Missouri’s largest peach producer has filed a lawsuit against Monsanto Co., alleging that the biotech company bears responsibility for illegal herbicide use suspected of causing widespread crop damage in southeast Missouri and neighboring states.
The suit filed Nov. 23 on behalf of Bill Bader, who operates Bader Farms near Campbell, Mo., seeks compensation for extensive damage to the farm’s peach trees suffered over the last two years — an interval which coincides with Monsanto’s release of crop varieties resistant to the herbicide dicamba.
Despite the Creve Coeur-based company’s rollout of dicamba-resistant Xtend crops in 2015, the corresponding herbicide was not approved for use until last month. Its absence meant that some farmers are suspected of using highly volatile, unauthorized forms of dicamba, prone to vaporizing and drifting to surrounding areas where nonresistant crops can be harmed.
The case was filed in Circuit Court of Dunklin County, an area of southeast Missouri’s Bootheel region where alleged dicamba damage has been especially pronounced. Many soybean farmers in the area have reported diminished yields due to suspected drift, and Bader thinks the same has happened to peaches and other crops around his farm.
In 2015, about 7,000 trees in Bader’s orchards were damaged, leading to a loss of $1.5 million, according to the lawsuit. This year an estimated 30,000 trees are considered a permanent loss, amounting to a financial blow that has yet to fully come into focus.
“Those numbers are still being estimated,” said Bev Randles of Randles & Splittgerber, a Kansas City law firm. “The losses will certainly be in the millions.”
With insurers unwilling to cover damage from any illegal herbicide use, the future of Bader Farms looks grim. Peach trees take five years to mature and become profitable, meaning that the impact to Bader “is more long-term and farther-reaching,” according to Randles. The lawsuit states that Bader expects his financial losses to double next year, and may be out of the peach business entirely by 2019.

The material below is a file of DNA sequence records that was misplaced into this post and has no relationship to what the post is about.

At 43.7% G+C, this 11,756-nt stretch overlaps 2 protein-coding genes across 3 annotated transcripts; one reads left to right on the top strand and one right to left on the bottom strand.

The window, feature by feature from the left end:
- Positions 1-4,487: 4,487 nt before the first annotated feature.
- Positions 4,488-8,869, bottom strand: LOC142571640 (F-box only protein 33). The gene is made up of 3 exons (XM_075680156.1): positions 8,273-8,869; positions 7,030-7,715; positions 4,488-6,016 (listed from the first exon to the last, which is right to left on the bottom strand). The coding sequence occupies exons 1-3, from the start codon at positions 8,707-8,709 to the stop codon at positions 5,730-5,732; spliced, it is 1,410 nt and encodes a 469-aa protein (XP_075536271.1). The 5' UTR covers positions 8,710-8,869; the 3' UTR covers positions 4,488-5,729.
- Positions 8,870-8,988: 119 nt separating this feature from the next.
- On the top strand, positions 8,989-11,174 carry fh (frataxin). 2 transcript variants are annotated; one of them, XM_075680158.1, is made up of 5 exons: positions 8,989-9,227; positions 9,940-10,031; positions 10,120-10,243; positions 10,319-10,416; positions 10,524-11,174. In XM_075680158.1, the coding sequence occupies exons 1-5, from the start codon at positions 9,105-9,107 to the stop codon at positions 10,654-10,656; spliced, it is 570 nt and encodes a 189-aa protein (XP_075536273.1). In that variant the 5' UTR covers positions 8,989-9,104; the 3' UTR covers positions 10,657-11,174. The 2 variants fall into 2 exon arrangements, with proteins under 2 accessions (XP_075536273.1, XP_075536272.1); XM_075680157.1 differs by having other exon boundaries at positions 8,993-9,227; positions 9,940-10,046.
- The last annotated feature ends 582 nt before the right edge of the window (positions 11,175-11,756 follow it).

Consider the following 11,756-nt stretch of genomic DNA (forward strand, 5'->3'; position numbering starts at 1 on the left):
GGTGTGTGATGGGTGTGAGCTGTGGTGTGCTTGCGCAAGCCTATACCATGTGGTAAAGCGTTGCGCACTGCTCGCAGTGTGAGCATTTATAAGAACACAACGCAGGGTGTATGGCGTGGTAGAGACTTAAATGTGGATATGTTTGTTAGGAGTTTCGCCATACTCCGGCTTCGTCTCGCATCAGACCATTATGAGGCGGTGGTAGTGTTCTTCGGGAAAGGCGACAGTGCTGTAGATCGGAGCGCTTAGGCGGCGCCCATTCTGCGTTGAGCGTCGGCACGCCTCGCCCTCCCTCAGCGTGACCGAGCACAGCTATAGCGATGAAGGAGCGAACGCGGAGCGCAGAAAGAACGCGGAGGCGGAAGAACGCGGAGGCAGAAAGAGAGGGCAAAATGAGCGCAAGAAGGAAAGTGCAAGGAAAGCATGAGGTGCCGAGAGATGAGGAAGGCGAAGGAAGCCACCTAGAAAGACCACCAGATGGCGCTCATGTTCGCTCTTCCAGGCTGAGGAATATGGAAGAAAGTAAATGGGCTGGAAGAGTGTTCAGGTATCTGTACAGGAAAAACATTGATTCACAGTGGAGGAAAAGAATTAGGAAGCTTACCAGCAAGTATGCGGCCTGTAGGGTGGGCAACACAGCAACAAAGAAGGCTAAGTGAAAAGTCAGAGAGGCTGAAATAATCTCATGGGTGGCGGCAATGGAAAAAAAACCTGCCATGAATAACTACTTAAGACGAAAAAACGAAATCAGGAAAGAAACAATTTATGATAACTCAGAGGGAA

The suit alleges that illegal spraying was a predictable consequence of the Xtend seed being released without its intended complement of low-volatility dicamba. “The issue here is one of ‘foreseeability,’” said Randles. “It was entirely foreseeable that if Monsanto released the Xtend products onto the market that farmers would seek a way to protect those Xtend seeds from damage and they would do that by spraying dicamba.”
Monsanto, in a statement Tuesday, said the lawsuit “attempts to shift responsibility away from individuals who knowingly and intentionally broke state and federal law and harmed their neighbors in the process. Responsibility for these actions belongs to those individuals alone.”
The company added that, both before and during the 2016 growing season, it “took many steps to remind growers, dealers and applicators that dicamba was not approved for in-crop use at the time, and we do not condone the illegal use of any pesticide.”
A Monsanto spokesperson confirmed that the suit is the first to be filed against the company regarding the recent rash of alleged dicamba damage.